Those who know the least obey the best. -George Farquhar
After the Revelation of the Ten Commandments at Mount Sinai, the consecration of the Tabernacle was meant to be the next high point of the sojourn of the Nation of Israel during their desert journey. This portable Temple with the concentrated presence of God amongst them, would accompany the young nation, keeping God ever close.
But amidst the induction of Aaron and his sons as the Kohens, the priestly caste; amidst the festivities, the sacrifices, the rituals and the celebrations – something goes horribly wrong.
Nadav and Avihu, Aaron’s two older sons, decide, on their own initiative, to introduce a “strange” fire to the proceedings. This uncommanded change to the day’s ritual was met with immediate and devastating results. A fire from the heavens immediately descends and kills Nadav and Avihu instantly.
Commentators offer a range of explanations as to what exactly was the sin of Nadav and Avihu and why they deserved what on the surface appears to be a wildly disproportional punishment for what we might think was a minor infraction at worst.
Rabbi Hirsch on Leviticus 10:3 interprets the event as clearly an error on the part of Nadav and Avihu and learns something as to God’s view of moral responsibility, obedience and punishment based on intellectual capacity:

“God says: ‘The more a person stands out from among his people as a teacher and leader in relation to Me, the less will I show indulgence for his errors. Even by having him die I demonstrate that My will is absolute and that not even – indeed, least of all – those nearest to Me, the highest before Me, may permit themselves the slightest deviation from it. This will make the entire nation realize the full, solemn import of the obedience they owe Me.’ Seen in this light, these words of God should be sufficient consolation for Aaron, so that the text can indeed state: ‘And Aharon was silent.” Had his sons not been close to God, allowance might have been made for their aberration, and the Heavenly decree that overtook them might not have come to them as a warning of such solemn import for the entire nation. In sharpest divergence from the modern view, which regards intellectual attainments as a license for moral laxity and tends to make allowances for violators of God’s moral law if they happen to be men of intellect, Judaism postulates that the higher the intellect, the greater must be the moral demands placed upon it.”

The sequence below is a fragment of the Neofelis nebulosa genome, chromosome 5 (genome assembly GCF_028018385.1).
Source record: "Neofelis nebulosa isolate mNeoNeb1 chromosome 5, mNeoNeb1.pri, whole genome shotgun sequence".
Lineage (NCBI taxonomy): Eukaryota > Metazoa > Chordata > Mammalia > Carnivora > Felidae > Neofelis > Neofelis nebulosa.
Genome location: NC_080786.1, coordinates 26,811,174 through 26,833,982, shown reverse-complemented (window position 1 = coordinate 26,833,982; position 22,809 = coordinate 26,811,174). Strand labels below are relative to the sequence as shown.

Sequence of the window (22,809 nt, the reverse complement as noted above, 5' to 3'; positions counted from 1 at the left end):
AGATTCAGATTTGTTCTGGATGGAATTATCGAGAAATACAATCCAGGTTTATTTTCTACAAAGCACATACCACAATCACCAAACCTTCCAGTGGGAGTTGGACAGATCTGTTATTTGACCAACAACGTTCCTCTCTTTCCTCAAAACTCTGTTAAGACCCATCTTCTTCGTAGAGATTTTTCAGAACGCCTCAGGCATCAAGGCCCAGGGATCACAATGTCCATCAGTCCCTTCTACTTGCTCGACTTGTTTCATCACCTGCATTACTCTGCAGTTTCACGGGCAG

Indeed, to paraphrase, borrowing a line from modern culture, we might say that, “With great intellectual power, comes great moral responsibility.”
May we harness our intellects and intelligence morally and not see it as an exemption from our many responsibilities to family, friends, community and society.
Shabbat Shalom
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Ben-Tzion Spitz is the Chief Rabbi of Uruguay. He is the author of three books of Biblical Fiction and over 600 articles and stories dealing with biblical and rabbinic themes. Ben-Tzion is a graduate of Yeshiva University and received his Master’s in Mechanical Engineering from Columbia University.
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